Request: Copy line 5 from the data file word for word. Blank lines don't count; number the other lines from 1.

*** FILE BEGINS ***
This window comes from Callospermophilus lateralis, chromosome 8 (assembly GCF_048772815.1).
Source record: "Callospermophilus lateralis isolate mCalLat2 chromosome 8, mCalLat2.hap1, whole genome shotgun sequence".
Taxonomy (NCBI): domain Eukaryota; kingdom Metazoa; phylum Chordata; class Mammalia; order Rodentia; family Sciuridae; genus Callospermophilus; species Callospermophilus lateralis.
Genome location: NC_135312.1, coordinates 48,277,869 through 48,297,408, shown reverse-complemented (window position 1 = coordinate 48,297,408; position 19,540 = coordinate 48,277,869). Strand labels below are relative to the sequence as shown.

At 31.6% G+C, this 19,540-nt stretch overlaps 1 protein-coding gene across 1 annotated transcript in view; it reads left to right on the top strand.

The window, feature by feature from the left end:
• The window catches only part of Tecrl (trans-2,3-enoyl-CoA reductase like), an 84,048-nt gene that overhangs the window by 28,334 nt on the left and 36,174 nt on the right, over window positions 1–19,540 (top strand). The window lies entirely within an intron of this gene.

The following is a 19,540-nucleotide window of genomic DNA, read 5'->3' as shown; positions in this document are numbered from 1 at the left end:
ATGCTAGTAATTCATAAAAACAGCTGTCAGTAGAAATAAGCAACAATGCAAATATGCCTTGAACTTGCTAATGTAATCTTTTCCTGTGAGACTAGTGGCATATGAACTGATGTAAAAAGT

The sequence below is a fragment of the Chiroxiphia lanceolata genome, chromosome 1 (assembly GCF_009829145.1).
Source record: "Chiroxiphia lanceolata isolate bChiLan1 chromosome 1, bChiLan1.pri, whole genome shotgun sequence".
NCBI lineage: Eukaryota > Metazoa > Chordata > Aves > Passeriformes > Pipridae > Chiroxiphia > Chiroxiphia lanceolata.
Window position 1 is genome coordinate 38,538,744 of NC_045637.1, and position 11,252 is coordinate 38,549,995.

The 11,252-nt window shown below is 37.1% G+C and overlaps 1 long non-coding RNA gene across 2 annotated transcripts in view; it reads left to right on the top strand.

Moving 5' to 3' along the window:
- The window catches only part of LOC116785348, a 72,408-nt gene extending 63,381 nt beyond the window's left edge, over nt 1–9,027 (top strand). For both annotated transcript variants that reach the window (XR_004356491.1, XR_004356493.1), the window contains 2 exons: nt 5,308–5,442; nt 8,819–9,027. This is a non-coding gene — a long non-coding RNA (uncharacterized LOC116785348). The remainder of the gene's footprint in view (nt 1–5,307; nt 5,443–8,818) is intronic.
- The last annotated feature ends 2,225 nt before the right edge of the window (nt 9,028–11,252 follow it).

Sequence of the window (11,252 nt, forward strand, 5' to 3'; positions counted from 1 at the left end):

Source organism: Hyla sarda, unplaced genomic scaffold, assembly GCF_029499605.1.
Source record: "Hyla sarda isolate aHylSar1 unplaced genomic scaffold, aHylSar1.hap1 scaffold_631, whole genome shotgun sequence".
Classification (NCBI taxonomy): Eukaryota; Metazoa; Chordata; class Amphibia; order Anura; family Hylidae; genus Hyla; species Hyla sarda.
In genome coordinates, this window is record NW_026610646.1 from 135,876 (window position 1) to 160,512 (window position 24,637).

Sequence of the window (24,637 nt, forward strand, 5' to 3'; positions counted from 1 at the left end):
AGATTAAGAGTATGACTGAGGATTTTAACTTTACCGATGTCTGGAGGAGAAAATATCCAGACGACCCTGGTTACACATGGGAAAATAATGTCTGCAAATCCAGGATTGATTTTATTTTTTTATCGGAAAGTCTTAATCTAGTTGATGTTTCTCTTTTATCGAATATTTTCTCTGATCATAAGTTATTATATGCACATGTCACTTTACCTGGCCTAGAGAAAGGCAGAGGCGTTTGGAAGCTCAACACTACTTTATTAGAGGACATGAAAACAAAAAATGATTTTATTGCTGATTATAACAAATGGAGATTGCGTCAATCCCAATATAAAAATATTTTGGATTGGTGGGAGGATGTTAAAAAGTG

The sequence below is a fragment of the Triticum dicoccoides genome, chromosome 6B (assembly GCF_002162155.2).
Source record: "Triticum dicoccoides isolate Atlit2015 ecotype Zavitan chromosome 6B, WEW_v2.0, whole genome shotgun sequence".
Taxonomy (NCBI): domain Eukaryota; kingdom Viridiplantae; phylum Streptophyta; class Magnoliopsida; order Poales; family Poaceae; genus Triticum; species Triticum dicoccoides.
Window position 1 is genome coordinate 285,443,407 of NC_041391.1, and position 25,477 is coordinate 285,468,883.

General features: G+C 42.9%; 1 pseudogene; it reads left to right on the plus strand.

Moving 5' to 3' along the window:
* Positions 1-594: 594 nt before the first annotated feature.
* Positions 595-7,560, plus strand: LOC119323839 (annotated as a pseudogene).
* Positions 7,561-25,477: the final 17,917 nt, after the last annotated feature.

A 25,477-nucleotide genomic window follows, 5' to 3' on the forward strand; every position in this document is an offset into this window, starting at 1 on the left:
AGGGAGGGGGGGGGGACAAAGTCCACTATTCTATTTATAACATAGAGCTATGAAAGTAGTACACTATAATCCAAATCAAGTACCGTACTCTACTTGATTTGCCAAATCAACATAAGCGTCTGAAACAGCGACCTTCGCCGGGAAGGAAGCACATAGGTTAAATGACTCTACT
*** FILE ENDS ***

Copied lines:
At 31.6% G+C, this 19,540-nt stretch overlaps 1 protein-coding gene across 1 annotated transcript in view; it reads left to right on the top strand.